What you have to understand is baseball began as a competition, similar to cricket, which involved balls and bats and home plate and base. Initially, there were not four bases, mind you, just one. The player would hit the ball and run back and forth between two points in space–home plate and base. What most people don’t bother wondering about is how home plate and this single base (just called ‘base’ as there wasn’t, at that time, another base which necessitated the distinctions “first” and “second”) multiplied into the modern baseball diamond comprised of home plate, first base, second base and third base.
As you are no doubt realizing, the addition of a second base was no trivial matter. Without adding a second base, there would have never been a reason to add a third base, and without third base, there is no baseball diamond. So, we must ask how second base came to be. More to the point, we should want to know who to credit for the addition of a second base. As fate would have it, it was none other than than “father of American music” himself–Stephen Foster.
Having recently penned such classics as “Oh, Susanna” and “Camptown Races”, Foster was a veritable celebrity. He was the man of the hour in the mid-1800s. And he happened to be a bit of a sports nut. No one knows for certain how it happened, but after some light reflection it should be no surprise to anyone that Foster, who became known for writing songs with special emphasis on the refrain, was the man who suggested adding another base to the playing field. After all, it was the addition of second base that gave baseball what some might call musicality.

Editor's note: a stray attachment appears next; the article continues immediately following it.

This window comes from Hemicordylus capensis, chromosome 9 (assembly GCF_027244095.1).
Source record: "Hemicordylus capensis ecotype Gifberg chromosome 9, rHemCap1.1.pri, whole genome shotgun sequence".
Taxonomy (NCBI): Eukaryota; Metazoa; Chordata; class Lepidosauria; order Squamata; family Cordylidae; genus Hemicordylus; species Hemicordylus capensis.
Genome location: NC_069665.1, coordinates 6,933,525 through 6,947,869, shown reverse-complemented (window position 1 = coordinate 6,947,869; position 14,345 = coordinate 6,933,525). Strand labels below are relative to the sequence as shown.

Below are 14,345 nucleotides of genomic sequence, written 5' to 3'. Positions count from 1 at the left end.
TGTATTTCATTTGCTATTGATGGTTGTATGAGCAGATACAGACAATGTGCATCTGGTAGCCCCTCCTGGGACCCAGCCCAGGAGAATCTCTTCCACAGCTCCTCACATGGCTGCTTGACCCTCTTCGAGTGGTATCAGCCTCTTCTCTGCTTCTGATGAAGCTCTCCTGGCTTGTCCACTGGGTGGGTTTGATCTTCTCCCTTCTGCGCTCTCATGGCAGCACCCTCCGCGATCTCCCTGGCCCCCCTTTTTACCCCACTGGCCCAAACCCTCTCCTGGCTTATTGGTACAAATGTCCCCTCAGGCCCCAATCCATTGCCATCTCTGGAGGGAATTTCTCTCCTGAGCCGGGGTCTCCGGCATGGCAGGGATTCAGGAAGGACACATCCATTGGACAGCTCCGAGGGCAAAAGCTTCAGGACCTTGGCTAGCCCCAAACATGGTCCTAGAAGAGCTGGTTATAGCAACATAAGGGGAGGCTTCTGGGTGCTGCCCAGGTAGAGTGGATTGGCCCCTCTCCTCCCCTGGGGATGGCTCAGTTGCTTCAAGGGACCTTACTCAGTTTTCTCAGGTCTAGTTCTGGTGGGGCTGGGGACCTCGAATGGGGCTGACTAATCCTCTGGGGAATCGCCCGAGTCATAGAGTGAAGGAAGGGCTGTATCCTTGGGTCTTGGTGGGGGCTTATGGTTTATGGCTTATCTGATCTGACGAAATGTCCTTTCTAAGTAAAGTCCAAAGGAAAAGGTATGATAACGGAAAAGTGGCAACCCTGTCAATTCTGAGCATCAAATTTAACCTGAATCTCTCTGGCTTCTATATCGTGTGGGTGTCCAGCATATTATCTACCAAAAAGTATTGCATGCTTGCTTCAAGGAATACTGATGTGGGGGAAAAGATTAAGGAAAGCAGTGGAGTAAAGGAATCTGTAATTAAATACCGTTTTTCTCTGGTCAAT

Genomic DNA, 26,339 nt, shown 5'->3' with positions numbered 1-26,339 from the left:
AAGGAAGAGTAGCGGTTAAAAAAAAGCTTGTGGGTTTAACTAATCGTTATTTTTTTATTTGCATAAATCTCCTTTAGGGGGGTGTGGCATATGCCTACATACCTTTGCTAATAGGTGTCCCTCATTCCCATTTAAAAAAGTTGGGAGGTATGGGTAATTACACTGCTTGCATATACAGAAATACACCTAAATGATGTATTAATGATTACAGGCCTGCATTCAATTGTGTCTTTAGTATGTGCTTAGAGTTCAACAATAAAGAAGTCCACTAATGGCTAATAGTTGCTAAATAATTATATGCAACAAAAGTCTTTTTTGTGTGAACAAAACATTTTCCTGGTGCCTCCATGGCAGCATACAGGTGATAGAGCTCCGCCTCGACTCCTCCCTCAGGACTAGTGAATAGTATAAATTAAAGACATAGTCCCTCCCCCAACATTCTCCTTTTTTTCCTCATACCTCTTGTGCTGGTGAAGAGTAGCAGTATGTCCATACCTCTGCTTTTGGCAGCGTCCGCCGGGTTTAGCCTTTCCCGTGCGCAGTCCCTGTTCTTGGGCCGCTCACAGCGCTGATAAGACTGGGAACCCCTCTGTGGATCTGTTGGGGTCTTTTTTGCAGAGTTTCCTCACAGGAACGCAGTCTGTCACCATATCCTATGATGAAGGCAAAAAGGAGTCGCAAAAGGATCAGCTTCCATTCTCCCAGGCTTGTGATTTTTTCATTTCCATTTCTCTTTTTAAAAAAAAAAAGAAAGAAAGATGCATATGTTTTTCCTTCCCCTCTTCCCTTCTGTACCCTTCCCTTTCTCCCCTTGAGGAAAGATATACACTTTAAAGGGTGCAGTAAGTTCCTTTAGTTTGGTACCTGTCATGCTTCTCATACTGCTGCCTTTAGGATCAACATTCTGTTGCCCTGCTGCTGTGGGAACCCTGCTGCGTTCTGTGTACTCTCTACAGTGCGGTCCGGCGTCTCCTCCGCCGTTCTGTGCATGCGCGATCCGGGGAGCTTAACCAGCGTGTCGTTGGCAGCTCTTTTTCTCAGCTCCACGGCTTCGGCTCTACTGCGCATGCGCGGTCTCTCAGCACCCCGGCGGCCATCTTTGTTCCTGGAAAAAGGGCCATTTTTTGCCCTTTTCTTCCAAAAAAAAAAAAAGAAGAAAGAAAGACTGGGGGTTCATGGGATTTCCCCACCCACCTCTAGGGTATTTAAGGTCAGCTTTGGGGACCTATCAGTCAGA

Think about it. A game where men simply run back and forth between two designated spots offers no real distinguishing excitement, no real flow. But, as we all know and love, if a player makes it to second base on the diamond of today, he is in “scoring” position. Reaching scoring position, then, is similar to the unique characteristic of Foster’s own music. That being, the emphasis on the refrain. As a verse of Foster’s music concludes, everyone knows the refrain is coming, and still everyone can’t wait for it to happen. Regardless the amount of listeners singing the verses, everyone in earshot contributes their own voice to “Oh, Susanna, oh don’t you cry for me!” Is it not the same when the runner reaches second base? Maybe the inning is dragging on, maybe it seems all hope is lost, maybe you are lost in thought trying to remember when they stop serving beer–it doesn’t matter. The minute the runner makes it to second, he might score a run. And if he does, his crossing home plate triggers another batter and extends the offensive strike; in other words, it acts as a refrain. Is there anyone who would attempt to argue that there is any quantifiable difference between crowds cheering upon their team scoring a run and crowds singing “Oh, Susanna, oh don’t you cry for me. Well I come from Alabama with my banjo on my knee”?
I don’t know why I feel its important to bring this to your attention. Not forgetting the little man is just in my nature. Blame my dad. The point is, next time you’re feeling a profound love of the game, toss some of it to Stephen Foster; for who knows where America’s pastime would be if it wasn’t for the “father of American music.”
Happy Birthday Dad. Thanks for the memories.